CJEU Rules on Lis Pendens Doctrine After Initiation of Interlocutory Proceedings - international litigation blog
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CJEU Rules on Lis Pendens Doctrine After Initiation of Interlocutory Proceedings

CJEU Rules on Lis Pendens Doctrine After Initiation of Interlocutory Proceedings

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On 4 May 2017, the Court of Justice of the European Union (the CJEU) handed down a judgment interpreting and clarifying the rules on parallel litigation and lis pendens in trans-European civil and commercial litigation.

As you certainly know, parallel litigation and lis pendens refer to a situation that occurs when different legal proceedings relating to the same object and cause of action are brought between the same parties in the courts of different forums. In such a situation, in order to reduce concurrent proceedings before the courts of various Member States and to avoid irreconcilable decisions, Article 27 and following of the Regulation No 44/2001 of 22 December 2000 on jurisdiction and the recognition and enforcement of judgments in civil and commercial matters (the Brussels Regulation) provide that the first court seized with the dispute shall have the exclusive power to establish whether it is competent to rule on the particular dispute. It is only if this first court finds that it does not have jurisdiction to hear the case that the other courts will regain the power to hear that case. However, if the court first seized has confirmed its jurisdiction then the other courts shall decline jurisdiction in favour of that court.

In the case at hand, the CJEU was asked to interpret Article 27 and following of the Brussels Regulation in order to examine whether interlocutory proceedings brought before the courts of one Member State pre-empted legal proceedings to be brought before the courts of the other Member States in a dispute involving the same parties and the same cause of action.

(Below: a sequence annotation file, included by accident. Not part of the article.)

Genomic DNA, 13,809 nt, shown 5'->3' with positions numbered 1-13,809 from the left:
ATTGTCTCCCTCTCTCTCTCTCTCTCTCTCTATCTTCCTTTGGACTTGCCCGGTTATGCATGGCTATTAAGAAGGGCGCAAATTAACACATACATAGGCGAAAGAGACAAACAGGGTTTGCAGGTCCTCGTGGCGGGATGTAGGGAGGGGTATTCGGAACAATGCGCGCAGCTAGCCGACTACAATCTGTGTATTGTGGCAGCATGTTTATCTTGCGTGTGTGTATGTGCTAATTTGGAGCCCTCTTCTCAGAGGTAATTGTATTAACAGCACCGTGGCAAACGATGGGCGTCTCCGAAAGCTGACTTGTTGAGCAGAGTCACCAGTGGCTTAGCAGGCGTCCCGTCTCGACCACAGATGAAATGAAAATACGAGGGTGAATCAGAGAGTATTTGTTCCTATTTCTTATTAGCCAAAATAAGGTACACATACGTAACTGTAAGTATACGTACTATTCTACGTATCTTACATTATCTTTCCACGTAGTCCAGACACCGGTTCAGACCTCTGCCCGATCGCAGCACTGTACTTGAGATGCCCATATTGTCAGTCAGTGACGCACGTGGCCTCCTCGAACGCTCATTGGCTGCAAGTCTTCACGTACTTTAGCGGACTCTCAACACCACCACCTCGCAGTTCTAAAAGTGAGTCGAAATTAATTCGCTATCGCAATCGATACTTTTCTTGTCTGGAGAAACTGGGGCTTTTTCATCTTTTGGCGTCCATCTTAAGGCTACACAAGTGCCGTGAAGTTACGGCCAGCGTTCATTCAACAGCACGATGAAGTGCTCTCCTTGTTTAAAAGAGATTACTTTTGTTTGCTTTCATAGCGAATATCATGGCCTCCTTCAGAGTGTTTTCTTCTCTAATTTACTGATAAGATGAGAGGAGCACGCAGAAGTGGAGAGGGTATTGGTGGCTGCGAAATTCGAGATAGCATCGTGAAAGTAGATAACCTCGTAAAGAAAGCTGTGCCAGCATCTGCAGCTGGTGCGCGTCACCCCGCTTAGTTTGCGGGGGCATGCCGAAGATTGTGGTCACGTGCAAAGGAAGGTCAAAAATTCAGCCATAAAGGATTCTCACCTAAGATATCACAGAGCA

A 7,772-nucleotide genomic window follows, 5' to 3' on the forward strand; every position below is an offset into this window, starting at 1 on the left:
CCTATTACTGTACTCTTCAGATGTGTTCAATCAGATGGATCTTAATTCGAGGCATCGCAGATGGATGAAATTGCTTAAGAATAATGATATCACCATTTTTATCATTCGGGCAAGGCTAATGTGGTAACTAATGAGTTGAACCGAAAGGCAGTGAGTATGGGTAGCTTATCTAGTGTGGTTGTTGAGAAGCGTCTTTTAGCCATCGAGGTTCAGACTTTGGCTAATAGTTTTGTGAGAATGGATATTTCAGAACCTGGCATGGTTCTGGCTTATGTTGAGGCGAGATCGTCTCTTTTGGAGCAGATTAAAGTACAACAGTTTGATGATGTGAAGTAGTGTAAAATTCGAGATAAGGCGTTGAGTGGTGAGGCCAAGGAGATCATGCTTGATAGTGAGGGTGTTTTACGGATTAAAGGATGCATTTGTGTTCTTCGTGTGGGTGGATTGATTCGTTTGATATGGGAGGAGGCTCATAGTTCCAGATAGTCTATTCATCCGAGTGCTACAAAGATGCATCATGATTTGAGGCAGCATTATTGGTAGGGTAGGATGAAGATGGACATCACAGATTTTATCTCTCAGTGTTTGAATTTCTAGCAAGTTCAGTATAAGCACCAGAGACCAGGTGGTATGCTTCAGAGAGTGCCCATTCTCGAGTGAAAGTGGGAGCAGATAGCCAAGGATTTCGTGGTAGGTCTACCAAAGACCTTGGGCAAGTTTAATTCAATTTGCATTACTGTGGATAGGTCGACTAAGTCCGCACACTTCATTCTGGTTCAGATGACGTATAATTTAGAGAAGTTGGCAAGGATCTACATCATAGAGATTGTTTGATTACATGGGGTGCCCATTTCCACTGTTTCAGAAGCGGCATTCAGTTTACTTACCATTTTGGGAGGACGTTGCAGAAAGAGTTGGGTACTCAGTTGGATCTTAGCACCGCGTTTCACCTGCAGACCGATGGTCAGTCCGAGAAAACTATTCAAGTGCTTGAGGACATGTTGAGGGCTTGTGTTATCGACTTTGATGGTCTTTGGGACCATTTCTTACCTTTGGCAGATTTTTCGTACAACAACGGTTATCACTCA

The case concerned HanseYachts, a German motorboat and yachts manufacturer, which had sold a boat to its French dealer (Port D’Hiver Yachting), which, in turn, resold the boat to a company called SMCA in April 2010. In 2011, after damage had appeared on the boat’s engine, SMCA filed a claim for interlocutory proceedings before the Marseilles Commercial Court (France) against (among others) Port D’Hiver Yachting and HanseYachts, seeking measures of enquiry and preservation of evidence. It was, however, only in 2015, that a substantive application seeking compensation for the alleged loss was filed before the French courts.

In the meantime, after the initiation of the interlocutory proceedings but before the initiation of the substantive proceedings, HanseYachts brought an action before the German courts seeking a negative declaration that it was not liable for the loss suffered.

Opposing the proceedings, Port D’Hiver Yachting and SMCA alleged, on the other hand, that Articles 27 and following of the Brussels Regulation required the German court to stay its proceedings since it was not the first court seized on this matter.

Uncertain as to the answer to this issue, the German court referred the matter to the CJEU for a preliminary ruling.

In reaching its judgment, the CJEU examined the French legal provision which permits a party in a dispute to request interlocutory proceedings (Article 145 of the French Code of Civil Procedure). The CJEU found, in particular, that although a connection could be found between the interlocutory proceedings and the substantive proceedings, both were independent from one another. Consequently, the CJEU found that the Brussels Regulation did not preclude the initiation of legal proceedings in one Member States even though interlocutory proceedings had already been brought in the same dispute before the courts of another Member States. The legal proceedings brought by HanseYachts before the German court were therefore valid.

It is important to note that although the Brussels Regulation has been replaced by Regulation No 1215/2012 of 12 December 2012 on jurisdiction and the recognition and enforcement of judgments in civil and commercial matters (the Brussels Ibis Regulation), the findings of the CJEU in this case are fully applicable to the Brussels Ibis Regulation since the latter contains provisions similar to those contained in Article 27 and following of the Brussels Regulation.

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